an airplane window with wing and sky

Perhaps the most confusing part of points in miles are the can’s and the cannot’s. Like driving in a foreign country, there are confusing rules, one way streets and exceptions for every rule. One of the most common questions is how to pool whatever points you’ve got, together- to put together a great ticket. Here are the things you can – and cannot do…

The Cant’s…

With the exception of basically two airlines (British Airways and Iberia), you can’t convert one airline’s points into another. Period. You can’t take United points and turn them into Singapore Airlines points, and same for virtually every one else. The key to understand here though, is that you generally CAN use points to book flights on other airlines, it just doesn’t involve transferring those points. You book through the airline you have the points with. You also generally can’t turn airline miles into hotel points- but you can do the other way around. You also cannot turn airline miles back into credit card points. That’s a one way street.

The Cans…

The great news is that you CAN convert multiple types of credit card points into one type of airline miles. There are a few airlines, whose points you can instantly create from all three major banks like American Express Membership Rewards Points, Citi Thank You Points and Chase Ultimate Rewards points. This allows you to pool points from different credit card into one type of miles. Additionally, Starwood Preferred Guest points can also be transferred to almost any airline as well. This allows for relatively small numbers of points to be stacked together towards one larger goal.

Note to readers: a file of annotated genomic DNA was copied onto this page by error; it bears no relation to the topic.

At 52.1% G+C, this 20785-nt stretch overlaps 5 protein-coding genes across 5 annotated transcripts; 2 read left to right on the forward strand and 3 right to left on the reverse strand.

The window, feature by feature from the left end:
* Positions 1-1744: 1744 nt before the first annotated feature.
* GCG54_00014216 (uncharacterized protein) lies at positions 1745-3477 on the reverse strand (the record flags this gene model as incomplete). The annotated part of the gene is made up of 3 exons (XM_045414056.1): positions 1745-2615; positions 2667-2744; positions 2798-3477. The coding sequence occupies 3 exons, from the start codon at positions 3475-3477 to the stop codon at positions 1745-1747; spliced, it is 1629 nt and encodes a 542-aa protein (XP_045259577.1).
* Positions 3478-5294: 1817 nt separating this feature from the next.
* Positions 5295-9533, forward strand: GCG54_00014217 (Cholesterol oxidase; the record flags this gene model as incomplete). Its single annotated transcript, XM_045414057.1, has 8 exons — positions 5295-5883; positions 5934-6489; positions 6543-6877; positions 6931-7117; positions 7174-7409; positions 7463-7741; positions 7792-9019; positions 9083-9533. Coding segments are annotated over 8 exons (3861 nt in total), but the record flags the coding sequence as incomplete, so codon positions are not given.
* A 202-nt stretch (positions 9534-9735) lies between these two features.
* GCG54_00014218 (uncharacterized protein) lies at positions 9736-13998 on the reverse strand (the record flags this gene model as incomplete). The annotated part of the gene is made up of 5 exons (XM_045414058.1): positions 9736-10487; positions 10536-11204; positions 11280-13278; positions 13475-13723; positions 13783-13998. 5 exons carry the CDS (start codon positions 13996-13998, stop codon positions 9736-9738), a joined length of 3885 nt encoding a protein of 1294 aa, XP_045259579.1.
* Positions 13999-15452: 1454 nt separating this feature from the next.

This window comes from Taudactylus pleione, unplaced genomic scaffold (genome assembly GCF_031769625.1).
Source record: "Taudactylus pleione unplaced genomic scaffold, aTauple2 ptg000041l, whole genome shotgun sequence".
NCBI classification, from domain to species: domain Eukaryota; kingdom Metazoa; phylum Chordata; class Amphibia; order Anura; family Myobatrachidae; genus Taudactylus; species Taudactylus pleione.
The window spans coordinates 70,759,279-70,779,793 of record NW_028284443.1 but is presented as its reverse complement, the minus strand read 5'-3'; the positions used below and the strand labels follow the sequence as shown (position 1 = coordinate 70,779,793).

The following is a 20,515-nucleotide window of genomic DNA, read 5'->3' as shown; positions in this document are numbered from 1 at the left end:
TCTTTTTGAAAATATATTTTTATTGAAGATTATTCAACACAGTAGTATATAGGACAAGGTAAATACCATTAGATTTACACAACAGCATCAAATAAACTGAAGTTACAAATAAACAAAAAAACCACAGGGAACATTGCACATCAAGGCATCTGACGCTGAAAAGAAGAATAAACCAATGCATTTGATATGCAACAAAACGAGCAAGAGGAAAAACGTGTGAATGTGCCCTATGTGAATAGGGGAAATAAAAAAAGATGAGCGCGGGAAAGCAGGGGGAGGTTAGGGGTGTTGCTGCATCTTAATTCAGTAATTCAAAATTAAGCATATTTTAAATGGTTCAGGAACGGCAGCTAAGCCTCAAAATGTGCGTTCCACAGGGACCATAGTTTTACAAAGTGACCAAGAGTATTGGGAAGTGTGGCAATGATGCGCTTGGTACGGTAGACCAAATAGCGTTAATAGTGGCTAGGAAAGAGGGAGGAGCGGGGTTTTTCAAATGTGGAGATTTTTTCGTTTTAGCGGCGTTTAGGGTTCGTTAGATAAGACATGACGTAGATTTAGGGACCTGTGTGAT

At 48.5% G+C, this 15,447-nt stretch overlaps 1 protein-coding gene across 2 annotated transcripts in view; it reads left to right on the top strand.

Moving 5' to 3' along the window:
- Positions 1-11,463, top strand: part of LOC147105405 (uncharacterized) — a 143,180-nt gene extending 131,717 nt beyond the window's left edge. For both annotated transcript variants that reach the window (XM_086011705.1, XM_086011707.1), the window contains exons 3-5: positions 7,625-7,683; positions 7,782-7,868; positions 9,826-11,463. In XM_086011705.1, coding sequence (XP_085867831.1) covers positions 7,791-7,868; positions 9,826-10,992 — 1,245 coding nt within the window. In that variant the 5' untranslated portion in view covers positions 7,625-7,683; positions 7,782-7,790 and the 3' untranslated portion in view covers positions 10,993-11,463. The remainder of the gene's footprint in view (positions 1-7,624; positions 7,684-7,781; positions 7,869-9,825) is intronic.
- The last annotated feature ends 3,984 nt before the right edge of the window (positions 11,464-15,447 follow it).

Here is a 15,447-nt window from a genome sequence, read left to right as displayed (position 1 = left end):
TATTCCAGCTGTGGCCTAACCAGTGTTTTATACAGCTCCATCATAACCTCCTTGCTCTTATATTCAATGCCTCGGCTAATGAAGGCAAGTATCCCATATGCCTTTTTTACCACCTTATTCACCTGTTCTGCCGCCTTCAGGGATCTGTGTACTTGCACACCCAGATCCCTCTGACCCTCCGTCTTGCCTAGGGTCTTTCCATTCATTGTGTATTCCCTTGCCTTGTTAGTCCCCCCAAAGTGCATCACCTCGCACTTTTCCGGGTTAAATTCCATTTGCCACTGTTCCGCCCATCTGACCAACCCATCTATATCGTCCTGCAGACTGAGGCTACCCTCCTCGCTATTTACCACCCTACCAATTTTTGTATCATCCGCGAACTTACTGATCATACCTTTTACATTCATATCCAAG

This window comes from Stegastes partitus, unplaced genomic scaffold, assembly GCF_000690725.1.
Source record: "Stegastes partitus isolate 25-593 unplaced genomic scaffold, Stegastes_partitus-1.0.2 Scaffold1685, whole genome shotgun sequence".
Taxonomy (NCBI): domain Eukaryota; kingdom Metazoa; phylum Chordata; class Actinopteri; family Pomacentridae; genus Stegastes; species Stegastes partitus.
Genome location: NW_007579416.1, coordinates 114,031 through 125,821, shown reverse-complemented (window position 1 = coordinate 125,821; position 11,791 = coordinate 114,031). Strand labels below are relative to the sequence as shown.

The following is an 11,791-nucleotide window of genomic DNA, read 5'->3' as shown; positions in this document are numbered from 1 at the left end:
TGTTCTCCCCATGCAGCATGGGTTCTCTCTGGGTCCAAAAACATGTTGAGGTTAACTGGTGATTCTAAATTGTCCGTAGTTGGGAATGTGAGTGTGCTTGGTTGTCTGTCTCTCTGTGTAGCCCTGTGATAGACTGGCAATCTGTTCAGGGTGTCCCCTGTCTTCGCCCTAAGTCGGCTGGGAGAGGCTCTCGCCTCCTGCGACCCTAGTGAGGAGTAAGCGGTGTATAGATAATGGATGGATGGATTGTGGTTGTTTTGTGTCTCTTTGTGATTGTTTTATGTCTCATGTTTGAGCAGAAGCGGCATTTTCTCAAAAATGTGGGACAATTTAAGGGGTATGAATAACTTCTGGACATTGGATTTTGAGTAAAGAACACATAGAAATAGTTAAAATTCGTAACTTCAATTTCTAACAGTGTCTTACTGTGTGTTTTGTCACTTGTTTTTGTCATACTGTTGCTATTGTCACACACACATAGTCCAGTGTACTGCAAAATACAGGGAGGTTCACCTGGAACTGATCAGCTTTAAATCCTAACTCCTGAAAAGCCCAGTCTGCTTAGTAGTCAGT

One Example

Let’s say you have 17,000 United Miles, 20,000 Chase Points, 12,000 Singapore Airlines Points and 40,000 Amex Points. You CAN’T combine your United and Singapore Miles together, nor can you combine your Amex Points and United Miles. But, you CAN turn your Chase Points into United Miles, and you can turn your Amex Points Into Singapore Points. United is a transfer partner of Chase – but not Amex. Singapore is a transfer partner of both Amex and Chase (and Citi as well). So you COULD end up with 27,000 United miles and 52,000 Singapore miles. OR, you could transfer both Amex and Chase points to Singapore, giving you 17,000 United miles and a lovely 72,000 Singapore points. You could use one of those to book one way flights, and the other to book the return leg.

One More?

You’ve got 40,000 Delta Skymiles, 20,000 Starwood Points and 25,000 Virgin Atlantic Miles. You can’t combine your Delta and Virgin Atlantic miles into one pile. But you CAN convert your SPG (Starwood) points into either Delta Skymiles or Virgin Atlantic miles. So you could have 65,000 Delta miles and 25,000 Virgin Atlantic miles or 50,000 Virgin Atlantic Miles and 40,000 Delta miles. That’s because for every 20,000 SPG points you transfer, you get 5,000 bonus points. You could then book your flights one way at a time, using the two separate piles of points. A wise traveler would figure out that Virgin Atlantic charges just 50,000 points for one way business class on Delta, whereas Delta charges 70,000 points for the same seat, on their own airline. You could book one way in economy using your Delta points, and one way in business using Virgin.

Was this helpful?

Featured image copyright: William Perugini


Gilbert Ott

Gilbert Ott is an ever curious traveler and one of the world's leading travel experts. His adventures take him all over the globe, often spanning over 200,000 miles a year and his travel exploits are regularly...

Leave a comment

Your email address will not be published. Required fields are marked *